Withholding a payment because you think a payment is unfair
This has probably happened to all of us: you think a bill is unfair or outright wrong. For instance, there might be a mistake on the amount on your cell phone or medical bill and you refuse to pay it. Or, the rates spiked for your Internet service and you feel it’s flat-out unfair.
The thing is: even if you’re right, you are still responsible for making payments. If you don’t, you can wind up in collections, explains Gerri Detweiler, education director for Nav.
That’s when these bills can really damage your credit scores, says Detweiler.
“If you do (dispute a bill), keep a solid paper trail and make sure you don’t let it drag on too long,” she says.
Yet, what if a medical bill is legit and you simply can’t afford it? Detweiler suggests asking for a hardship discount or getting on a payment plan.
“If medical bills go unpaid — and unresolved — after six months, they may wind up on your credit reports as collection accounts,” she says.
Opening a retail credit card
Many retail credit cards offer a discount on your first purchase. But if you’re opening a card just to get the discount, you might want to think twice.
For one thing, when you open a credit card, it can result in a hard pull on your credit. In turn, it negatively impacts your credit scores. What’s more, you might find yourself spending more than you can afford, which can affect your credit utilization ratio.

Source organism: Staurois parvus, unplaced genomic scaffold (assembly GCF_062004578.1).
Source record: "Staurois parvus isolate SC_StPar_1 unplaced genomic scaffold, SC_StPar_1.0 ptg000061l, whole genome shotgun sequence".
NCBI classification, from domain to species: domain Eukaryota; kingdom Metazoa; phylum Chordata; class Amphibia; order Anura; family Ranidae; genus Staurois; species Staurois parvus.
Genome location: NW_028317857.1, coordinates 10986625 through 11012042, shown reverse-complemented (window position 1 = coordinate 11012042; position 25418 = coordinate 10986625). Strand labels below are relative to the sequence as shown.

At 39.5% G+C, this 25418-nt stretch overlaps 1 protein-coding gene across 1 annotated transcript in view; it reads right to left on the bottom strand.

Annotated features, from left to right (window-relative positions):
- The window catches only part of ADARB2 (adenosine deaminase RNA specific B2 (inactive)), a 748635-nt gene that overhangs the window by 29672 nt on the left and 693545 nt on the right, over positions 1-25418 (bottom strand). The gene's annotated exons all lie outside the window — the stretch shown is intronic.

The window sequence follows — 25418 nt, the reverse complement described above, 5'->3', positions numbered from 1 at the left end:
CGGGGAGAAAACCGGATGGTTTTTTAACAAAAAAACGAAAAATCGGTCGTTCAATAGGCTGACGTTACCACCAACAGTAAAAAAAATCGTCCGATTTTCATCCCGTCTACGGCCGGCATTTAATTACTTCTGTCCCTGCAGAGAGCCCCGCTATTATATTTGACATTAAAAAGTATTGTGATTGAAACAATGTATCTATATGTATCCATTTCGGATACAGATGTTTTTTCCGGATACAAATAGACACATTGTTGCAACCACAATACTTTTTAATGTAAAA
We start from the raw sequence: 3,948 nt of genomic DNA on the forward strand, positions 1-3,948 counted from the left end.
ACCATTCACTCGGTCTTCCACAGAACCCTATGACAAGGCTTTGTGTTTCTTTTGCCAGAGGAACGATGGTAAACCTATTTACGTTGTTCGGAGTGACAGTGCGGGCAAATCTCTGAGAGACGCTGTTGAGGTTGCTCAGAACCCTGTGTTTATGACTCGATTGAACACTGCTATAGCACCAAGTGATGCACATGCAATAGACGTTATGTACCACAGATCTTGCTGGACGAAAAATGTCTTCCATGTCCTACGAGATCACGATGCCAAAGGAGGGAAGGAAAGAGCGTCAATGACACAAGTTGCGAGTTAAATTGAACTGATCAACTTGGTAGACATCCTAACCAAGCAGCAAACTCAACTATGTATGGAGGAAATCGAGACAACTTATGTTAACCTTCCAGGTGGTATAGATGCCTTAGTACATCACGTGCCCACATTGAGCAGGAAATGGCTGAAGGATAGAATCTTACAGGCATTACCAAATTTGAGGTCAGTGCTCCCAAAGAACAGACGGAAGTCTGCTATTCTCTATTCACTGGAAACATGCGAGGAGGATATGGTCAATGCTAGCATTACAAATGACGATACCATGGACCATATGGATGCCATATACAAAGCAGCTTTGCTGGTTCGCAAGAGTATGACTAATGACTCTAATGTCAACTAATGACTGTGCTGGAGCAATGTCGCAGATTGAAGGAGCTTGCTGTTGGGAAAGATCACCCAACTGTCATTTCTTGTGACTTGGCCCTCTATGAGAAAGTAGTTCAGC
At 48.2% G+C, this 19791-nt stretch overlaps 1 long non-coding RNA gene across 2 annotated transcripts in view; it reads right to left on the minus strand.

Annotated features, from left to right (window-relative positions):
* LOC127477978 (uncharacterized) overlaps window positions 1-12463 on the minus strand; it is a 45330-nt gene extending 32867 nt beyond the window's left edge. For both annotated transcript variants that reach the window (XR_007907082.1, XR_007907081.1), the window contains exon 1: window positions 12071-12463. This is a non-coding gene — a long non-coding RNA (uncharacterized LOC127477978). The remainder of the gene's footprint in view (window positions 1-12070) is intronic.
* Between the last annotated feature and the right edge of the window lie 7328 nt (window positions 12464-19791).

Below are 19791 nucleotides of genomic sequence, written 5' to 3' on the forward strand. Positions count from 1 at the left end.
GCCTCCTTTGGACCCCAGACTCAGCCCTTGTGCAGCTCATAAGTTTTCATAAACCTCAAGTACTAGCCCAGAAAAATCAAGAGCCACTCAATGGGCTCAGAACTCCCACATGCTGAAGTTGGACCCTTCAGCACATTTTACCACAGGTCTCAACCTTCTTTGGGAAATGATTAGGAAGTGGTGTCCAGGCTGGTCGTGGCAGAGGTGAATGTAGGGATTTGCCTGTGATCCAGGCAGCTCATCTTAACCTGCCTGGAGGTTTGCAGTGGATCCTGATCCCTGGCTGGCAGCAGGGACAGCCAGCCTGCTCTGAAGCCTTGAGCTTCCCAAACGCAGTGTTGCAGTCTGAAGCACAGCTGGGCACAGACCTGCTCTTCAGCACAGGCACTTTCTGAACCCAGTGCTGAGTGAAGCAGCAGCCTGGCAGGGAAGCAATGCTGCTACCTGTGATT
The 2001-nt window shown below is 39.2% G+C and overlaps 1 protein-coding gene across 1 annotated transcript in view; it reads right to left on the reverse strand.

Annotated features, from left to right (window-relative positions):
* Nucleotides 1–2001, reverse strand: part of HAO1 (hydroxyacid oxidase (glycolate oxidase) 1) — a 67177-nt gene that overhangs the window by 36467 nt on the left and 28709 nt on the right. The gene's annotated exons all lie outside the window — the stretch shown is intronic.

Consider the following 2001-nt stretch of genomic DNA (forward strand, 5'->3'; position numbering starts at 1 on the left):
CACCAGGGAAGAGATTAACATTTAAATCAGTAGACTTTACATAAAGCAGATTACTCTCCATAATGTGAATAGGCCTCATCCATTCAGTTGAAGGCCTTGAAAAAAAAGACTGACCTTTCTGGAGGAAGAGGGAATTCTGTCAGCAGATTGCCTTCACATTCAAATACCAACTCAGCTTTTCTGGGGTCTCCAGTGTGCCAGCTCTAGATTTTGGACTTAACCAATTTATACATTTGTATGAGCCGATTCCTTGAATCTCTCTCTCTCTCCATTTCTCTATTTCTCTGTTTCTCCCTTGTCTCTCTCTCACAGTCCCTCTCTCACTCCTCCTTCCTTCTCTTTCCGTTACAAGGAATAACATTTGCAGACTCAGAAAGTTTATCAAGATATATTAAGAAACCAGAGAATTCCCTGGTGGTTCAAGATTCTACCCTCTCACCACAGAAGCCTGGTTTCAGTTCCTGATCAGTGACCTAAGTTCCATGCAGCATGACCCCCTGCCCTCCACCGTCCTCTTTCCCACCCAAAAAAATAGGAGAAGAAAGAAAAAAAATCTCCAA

To avoid this, open new accounts carefully, and always make sure it’s worth it, says Detweiler. And before you sign up, look at the APR, fees, and find out if there’s an annual account fee to keep the card open.
Avoiding credit like the plague
You might have your reasons for avoiding credit entirely, but doing so can result in a low credit score, points out Detweiler. “You can have plenty of money in the bank, but if you use a debit card for all your purchases and don’t have any open credit accounts, you may have a low credit score,” says Detweiler.
If you’re a credit phobe, consider opening one credit card.
“Consider using a credit card, even if it’s just to pay a recurring bill each month.”
And remember: You don’t have to carry debt to have a good score.
Not checking your credit report
What you don’t know can hurt you. Errors on your credit report can ding your credit.
To avoid this from happening, order a credit report. You can get one for free annually from each of the three major credit bureaus at Annual Credit Report. There are also a handful of free credit monitoring services out there.
Knowing exactly what impacts your credit is important.
“It’ll help with avoiding any surprising and unintentional negative impact to your credit scores by avoiding silly things that you wouldn’t think can hurt your scores,” says Ulzheimer.
“It’ll also help with timing so you don’t do something unintentional the month before you apply for a mortgage loan.”
So, make sure you’re in the know, and refer back to this guide for pointers so that you can work on improving your credit.